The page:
The country’s first cross-sectional study to examine the indiscriminate use of traditional eye medicines (TEMs) responsible for increased occurrence of corneal infections has revealed that over a quarter of the surveyed population uses expired and indigenous drops for treatment. The study, conducted in 25 randomly selected clusters of rural Gurgaon by AIIMS, has revealed that 26.4 per cent of the participants were practicing self-medication. It also revealed that steroid, expired/unlabelled and indigenous eye drops were being used by 26.5 per cent, 21.1 per cent and 13.2 per cent of the participants respectively.
In India, corneal infection is the leading cause of blindness after cataract and the indiscriminate use of TEMs in developing countries, including India, is responsible for increased occurrence of such infections. Approximately, the cause for 5-10 per cent of cases of blindness is corneal infection. It is also estimated that approximately 2 lakh people with corneal blindness can be cured through corneal transplantation. However, only 60,000 transplants take place in the country per year due to the huge gap. The study involved 2,160 participants — of them, 18.2 per cent were reported to be using ophthalmic medications without consulting an ophthalmologist, mainly for symptoms like watering (37.1 per cent), redness (27.7 per cent), itching (19.2 per cent) and infection (13.6 per cent).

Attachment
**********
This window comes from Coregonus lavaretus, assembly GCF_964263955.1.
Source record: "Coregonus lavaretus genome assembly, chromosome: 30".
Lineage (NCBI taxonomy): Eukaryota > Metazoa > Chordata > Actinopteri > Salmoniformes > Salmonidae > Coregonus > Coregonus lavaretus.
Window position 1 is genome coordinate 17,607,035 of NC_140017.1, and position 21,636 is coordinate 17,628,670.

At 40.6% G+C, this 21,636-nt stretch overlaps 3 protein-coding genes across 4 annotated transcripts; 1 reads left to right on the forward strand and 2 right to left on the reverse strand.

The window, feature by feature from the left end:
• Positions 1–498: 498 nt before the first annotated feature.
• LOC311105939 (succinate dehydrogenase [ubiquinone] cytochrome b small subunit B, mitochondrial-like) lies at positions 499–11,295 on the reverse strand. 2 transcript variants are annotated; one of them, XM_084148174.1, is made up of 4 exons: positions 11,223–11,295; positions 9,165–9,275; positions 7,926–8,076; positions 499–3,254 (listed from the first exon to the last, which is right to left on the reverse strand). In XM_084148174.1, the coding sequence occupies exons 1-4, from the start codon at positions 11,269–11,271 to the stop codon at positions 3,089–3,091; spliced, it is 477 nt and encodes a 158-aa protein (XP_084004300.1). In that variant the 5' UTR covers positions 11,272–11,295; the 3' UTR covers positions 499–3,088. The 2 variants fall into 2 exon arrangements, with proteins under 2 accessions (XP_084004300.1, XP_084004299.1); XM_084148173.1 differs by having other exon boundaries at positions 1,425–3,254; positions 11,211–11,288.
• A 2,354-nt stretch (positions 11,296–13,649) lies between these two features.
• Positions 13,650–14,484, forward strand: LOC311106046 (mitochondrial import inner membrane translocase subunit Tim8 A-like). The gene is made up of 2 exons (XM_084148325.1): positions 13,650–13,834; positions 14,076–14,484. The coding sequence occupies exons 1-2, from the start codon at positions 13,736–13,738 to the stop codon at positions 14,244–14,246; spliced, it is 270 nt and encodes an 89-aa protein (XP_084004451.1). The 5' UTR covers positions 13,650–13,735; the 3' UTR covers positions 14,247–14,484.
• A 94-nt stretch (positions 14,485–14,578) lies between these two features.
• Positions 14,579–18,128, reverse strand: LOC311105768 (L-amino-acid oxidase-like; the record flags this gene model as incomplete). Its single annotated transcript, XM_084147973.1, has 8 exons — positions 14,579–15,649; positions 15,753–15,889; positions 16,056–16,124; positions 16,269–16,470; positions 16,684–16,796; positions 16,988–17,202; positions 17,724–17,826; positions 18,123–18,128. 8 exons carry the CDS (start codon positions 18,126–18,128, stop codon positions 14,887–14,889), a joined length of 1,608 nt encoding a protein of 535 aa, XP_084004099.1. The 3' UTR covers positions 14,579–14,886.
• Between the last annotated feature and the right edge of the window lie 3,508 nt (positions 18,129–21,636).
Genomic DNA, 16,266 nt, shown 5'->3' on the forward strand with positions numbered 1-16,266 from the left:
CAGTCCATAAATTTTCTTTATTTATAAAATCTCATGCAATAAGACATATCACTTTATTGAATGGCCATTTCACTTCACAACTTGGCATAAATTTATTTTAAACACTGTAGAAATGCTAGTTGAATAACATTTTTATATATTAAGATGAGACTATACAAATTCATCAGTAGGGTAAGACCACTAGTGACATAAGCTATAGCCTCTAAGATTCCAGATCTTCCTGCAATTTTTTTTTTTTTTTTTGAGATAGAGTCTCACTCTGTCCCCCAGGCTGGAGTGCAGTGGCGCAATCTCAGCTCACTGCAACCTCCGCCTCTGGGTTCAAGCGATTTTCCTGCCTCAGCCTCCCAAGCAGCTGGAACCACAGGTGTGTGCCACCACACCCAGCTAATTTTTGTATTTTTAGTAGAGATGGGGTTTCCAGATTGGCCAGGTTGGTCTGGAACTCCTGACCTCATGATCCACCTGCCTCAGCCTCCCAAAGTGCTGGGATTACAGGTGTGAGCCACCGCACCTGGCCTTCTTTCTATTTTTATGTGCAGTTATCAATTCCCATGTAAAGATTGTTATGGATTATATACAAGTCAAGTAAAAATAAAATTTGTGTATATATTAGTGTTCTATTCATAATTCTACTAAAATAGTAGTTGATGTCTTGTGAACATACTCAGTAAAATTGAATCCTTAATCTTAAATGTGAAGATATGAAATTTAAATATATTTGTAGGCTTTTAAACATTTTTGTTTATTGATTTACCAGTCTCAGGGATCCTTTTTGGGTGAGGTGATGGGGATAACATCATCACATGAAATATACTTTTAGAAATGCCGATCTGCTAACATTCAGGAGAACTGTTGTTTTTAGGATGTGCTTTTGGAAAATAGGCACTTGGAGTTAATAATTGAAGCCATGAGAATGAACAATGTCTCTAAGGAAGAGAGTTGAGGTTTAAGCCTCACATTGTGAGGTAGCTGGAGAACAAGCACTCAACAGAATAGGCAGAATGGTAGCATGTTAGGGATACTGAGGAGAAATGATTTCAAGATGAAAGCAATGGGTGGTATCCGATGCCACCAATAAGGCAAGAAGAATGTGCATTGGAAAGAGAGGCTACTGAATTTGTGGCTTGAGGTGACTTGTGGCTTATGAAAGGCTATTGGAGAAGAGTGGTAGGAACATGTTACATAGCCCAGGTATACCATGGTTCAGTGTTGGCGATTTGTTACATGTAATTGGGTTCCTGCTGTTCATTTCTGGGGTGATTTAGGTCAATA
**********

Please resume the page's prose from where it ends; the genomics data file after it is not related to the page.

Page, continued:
“Use of traditional eye medicines is recognised as an important contributory factor for development as well as for delayed or complicated presentation of corneal ulcer cases,” Dr Praveen Vashist, Head, Community Ophthalmology Department, Dr R P Centre, AIIMS, said. The study also reveals that 25.7 per cent of the participants resorted to home remedies like ‘kajal’(61.4 per cent), honey (31.4 per cent), ghee (11.7 per cent) and rose water (9.1 per cent).
“Use of Kajal can be the single biggest reason for infection. While at least 41.2 per cent patients sought no treatment in spite of ocular injury, 14 per cent got treated by healers and non-registered practitioners. The study shows that caution needs to be taken in use of ayurvedic and indigenous eye drops, which are available off-the-counter,” Dr Vashist said.